Starring Will Ferrell, Christina Applegate and Paul Rudd
Written by Will Ferrell and Adam McKay
Directed by Adam McKay
In this strange, alternate version of "Anchorman," the plot follows the same sort of beats, but with entirely different circumstances. The ongoing news story that runs through the plot is (instead of the impending birth of a new panda) a group of radical bank robbers who call themselves "The Alarm Clock." Paul (Kevin Corrigan), Malcolm Y (Chuck D.), Kanshasha X (Maya Rudolph) and Mouse (Tara Subkoff) rob banks in order to bankroll their dreams of a social revolution in America.
As in "Anchorman," Ron and Veronica fall for each other, but then Ron's jealousy and dislike of women in his profession come between them. They begin to try and one-up each other, each trying to get leads on the location of "Alarm Clock," knowing that the resulting scoop will make their careers. Ron manages to use Veronica's information to track down the Alarm Clock, but unfortunately, they get the best of him and steal his news van. Later, determined to use a famous news anchor to read their manifesto to the world, Alarm Clock kidnaps Veronica and takes her to the San Diego Observatory to make their broadcast.
Ron figures it out, cleans himself up, gathers his news team and heads into the mountains to rescue her. Eventually, they outwit the Alarm Clock and defeat them in hand-to-hand combat, and Ron and Veronica profess their love for each other in front of the world on broadcast news.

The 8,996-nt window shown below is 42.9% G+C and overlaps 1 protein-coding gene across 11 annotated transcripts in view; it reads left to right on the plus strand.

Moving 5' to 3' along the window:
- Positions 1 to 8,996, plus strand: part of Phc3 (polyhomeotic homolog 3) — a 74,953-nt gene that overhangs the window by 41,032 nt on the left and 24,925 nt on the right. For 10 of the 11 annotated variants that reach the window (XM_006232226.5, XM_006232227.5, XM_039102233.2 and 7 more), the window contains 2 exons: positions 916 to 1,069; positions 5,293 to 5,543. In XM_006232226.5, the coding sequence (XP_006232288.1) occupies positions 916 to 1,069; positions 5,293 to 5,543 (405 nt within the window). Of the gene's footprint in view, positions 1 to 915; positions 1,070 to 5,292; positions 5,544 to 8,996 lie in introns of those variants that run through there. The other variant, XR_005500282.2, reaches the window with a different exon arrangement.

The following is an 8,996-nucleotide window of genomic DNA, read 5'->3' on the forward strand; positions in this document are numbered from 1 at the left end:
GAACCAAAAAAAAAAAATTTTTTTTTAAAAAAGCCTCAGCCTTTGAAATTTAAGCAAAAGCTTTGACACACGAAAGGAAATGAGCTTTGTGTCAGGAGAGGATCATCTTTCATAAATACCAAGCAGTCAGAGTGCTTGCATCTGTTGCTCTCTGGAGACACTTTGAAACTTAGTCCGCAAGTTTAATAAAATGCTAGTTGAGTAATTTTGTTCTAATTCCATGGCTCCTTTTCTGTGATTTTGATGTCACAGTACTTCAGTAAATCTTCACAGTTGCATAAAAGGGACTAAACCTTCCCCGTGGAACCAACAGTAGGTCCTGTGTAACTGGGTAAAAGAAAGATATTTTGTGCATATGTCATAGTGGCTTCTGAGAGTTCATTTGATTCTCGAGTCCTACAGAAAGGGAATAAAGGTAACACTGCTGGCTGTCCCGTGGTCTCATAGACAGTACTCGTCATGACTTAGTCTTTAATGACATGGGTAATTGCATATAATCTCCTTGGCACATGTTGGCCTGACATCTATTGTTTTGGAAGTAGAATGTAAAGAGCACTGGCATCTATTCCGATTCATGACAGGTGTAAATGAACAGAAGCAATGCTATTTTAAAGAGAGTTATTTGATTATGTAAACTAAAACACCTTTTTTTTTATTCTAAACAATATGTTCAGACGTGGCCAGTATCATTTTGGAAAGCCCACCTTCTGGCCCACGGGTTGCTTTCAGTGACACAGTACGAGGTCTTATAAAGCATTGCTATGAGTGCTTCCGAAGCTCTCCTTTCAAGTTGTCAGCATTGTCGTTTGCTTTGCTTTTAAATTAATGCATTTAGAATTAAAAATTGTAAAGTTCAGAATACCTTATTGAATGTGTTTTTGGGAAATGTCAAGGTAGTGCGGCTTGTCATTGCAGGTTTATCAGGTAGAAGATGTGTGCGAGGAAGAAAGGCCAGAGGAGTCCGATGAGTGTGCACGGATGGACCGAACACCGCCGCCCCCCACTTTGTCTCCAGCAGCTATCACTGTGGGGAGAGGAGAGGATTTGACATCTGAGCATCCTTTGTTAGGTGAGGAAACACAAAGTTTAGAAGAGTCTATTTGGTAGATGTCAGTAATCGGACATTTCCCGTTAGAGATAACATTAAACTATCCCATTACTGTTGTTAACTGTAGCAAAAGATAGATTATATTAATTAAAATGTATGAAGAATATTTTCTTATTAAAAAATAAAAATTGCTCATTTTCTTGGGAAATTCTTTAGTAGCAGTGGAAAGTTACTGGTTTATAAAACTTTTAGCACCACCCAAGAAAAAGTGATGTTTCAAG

"Wake Up, Ron Burgundy" isn't quite as funny as "Anchorman," but there are some real doozies here, especially in the second half. Some of these scenes are a total riot, though. At several points in the movie, there are alternate takes of scenes from the original movie, and a couple of scene extensions, but for the most part, this is all new material. Some of the best parts include an extension of the absurd, trippy 'sex' scene between Ron and Veronica where Veronica is molested by an animated "love panda," a lengthy scene where Champ professes homosexual love for Ron, and Brick has a Vietnam flashback that turns him into a vicious, tactical killer.
There are a number of performers here, just as "Anchorman" is loaded with cameos, including SNL's Maya Rudolph and Amy Pohler, Justin Long and MC Gainey. They each get some real great moments. Justin Long's scene as Fred Ward's troubled son is hilarious as he's told that he can no longer hang out behind peoples' homes at night wearing a ski mask. Long jumps out of his seat, lifts his shirt and starts screaming about how his chest hair makes him a man, and Ward quickly replies that he can't see any hair.
There's so much here, it's ludicrous. I can't believe they shot this much extra material. Sure, the two movies don't reconcile - it's not as though the footage in "Wake Up" could be edited back into "Anchorman." Sure, much of it could, but the main bank robber plot doesn't fit. "Wake Up" is definitely an alternate version of "Anchorman" itself, but is also, at the same time, completely its own movie. I can't recommend it in place of "Anchorman," but as a companion film, it's totally worthy. There are a lot of great takes and great jokes in here that didn't make it into the main feature, and this is the perfect way to showcase all that footage.